The classification of the Mayan languages

Author : Norman A. McQuown
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Pronominal Inflection in the Mayan Languages

Author : Victoria Reifler Bricker
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Indigenous Languages of Central America

Author : Source Wikipedia
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Please note that the content of this book primarily consists of articles available from Wikipedia or other free sources online. Pages: 70. Chapters: Achi' language, Akatek language, Awakatek language, Cabecar language, Chibchan languages, Choco languages, Chuj language, Ch'orti' language, Classical K'iche' language, Embera language, Garifuna language, Ixil language, Jakaltek language, Kaqchikel language, K'iche' language, Lacandon language, Lencan languages, Mam language, Mayan languages, Mesoamerican languages, Miskito grammar, Miskito language, Miskito language (typological overview), Misumalpan languages, Mopan Maya language, Pipil grammar, Pipil language, Pipil language (typological overview), Poqomam language, Sakapultek language, Sipakapa language, Talamanca languages, Tektitek language, Toquegua, Tz'utujil language, Uspantek language, Votic languages, Wounaan language, Xincan languages, Yucatec Maya language. Excerpt: The Mayan languages form a language family spoken in Mesoamerica and northern Central America. Mayan languages are spoken by at least 6 million indigenous Maya, primarily in Guatemala, Mexico, Belize and Honduras. In 1996, Guatemala formally recognized 21 Mayan languages by name, and Mexico recognizes eight more. The Mayan language family is one of the best documented and most studied in the Americas. Modern Mayan languages descend from Proto-Mayan, a language thought to have been spoken at least 5,000 years ago; it has been partially reconstructed using the comparative method. Mayan languages form part of the Mesoamerican Linguistic Area, an area of linguistic convergence developed throughout millennia of interaction between the peoples of Mesoamerica. All Mayan languages display the basic diagnostic traits of this linguistic area. For example, all use relational nouns instead of prepositions to indicate spatial relationships. They also possess grammatical and typological features that set them apart from other languages of...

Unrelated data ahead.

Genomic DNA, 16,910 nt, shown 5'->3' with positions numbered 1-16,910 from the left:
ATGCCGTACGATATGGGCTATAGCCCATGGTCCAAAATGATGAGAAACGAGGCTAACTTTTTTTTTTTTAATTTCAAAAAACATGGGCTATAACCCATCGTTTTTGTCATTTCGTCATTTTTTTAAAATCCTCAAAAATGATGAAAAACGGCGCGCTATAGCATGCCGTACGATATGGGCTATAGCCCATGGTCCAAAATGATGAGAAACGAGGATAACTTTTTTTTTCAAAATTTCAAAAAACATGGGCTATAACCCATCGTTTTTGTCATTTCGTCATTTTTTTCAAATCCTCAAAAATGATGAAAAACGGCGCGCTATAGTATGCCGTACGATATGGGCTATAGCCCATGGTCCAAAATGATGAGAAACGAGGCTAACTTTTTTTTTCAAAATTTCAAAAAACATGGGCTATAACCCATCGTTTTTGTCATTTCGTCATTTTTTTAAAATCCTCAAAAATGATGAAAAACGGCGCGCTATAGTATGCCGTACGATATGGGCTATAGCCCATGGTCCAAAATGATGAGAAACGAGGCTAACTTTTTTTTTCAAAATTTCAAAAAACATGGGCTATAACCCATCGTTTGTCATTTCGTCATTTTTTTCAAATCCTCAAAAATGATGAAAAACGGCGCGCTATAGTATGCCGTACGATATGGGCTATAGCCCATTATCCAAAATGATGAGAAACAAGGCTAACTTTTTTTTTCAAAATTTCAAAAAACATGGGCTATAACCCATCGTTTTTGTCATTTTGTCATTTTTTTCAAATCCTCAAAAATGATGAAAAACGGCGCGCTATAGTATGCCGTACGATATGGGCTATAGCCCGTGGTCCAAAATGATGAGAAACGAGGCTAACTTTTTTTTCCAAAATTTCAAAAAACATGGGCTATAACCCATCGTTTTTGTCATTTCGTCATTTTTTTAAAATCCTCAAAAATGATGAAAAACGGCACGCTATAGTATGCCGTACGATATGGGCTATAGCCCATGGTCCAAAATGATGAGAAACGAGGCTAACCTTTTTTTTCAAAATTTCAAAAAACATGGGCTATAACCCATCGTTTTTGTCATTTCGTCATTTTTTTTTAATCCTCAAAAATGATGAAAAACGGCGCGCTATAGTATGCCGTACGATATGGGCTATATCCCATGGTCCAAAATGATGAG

Mayan Languages and the Mayan Movement in Guatemala

Author : Ajb'ee Odilio Jiménez Sánchez
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The Mayan Languages A L

Author : John M. Dienhart
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A Grammar of Mam A Mayan Language

Author : Nora C. England